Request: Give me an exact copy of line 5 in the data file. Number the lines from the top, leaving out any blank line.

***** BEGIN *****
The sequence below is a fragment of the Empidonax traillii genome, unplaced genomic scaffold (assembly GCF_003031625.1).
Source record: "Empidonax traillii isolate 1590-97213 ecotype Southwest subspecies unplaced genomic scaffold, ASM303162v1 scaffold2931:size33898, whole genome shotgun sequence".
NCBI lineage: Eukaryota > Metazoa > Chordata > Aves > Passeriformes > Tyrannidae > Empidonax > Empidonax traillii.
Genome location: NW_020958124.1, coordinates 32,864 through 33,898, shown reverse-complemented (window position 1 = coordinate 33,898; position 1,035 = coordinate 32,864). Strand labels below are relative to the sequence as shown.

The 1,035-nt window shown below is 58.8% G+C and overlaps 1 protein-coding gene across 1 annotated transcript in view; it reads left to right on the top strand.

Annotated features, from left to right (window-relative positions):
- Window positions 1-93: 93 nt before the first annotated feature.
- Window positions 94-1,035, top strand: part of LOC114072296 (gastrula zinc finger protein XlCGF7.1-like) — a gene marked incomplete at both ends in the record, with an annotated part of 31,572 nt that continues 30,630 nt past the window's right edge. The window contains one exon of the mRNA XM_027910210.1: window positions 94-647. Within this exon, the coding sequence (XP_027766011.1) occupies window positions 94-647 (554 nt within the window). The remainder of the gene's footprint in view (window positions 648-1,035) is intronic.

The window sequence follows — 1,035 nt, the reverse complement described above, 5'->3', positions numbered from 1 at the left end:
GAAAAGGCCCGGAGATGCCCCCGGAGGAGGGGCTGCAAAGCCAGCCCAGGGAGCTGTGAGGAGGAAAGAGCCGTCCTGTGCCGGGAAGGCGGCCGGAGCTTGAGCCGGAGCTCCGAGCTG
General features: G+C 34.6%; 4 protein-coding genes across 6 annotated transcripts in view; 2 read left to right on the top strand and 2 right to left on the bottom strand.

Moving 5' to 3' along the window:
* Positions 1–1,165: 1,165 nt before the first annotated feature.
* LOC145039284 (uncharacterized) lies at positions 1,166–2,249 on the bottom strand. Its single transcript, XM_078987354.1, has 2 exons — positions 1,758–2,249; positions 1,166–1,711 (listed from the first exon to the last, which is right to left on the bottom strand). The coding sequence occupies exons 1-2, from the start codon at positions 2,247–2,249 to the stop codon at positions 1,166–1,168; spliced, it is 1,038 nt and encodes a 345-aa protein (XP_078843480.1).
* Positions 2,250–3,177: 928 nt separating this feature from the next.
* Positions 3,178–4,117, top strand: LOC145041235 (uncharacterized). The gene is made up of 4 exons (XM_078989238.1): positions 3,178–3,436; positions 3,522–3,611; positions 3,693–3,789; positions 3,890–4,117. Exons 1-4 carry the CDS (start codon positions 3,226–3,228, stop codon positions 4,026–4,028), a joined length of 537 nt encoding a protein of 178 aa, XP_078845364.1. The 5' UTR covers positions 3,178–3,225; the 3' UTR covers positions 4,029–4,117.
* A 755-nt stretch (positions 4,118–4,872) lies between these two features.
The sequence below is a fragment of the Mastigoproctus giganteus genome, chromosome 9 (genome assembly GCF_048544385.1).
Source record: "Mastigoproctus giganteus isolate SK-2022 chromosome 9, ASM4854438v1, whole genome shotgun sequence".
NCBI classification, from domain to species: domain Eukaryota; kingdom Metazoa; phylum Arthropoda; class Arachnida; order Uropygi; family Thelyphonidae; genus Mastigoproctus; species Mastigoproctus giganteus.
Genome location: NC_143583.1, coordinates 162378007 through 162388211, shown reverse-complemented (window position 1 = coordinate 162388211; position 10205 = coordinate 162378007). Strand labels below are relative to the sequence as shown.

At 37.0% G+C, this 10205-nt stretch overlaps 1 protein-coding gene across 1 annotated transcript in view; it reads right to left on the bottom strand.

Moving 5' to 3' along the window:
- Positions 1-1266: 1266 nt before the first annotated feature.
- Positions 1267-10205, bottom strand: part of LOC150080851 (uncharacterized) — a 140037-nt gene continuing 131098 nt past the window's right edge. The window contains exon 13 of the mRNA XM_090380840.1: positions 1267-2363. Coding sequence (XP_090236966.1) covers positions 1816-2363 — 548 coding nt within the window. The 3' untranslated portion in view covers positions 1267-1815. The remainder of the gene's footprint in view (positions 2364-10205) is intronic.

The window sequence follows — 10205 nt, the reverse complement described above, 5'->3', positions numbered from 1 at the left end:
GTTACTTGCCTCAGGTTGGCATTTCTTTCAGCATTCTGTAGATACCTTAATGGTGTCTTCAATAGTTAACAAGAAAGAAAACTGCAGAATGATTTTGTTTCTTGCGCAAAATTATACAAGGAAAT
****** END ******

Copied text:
The 1,035-nt window shown below is 58.8% G+C and overlaps 1 protein-coding gene across 1 annotated transcript in view; it reads left to right on the top strand.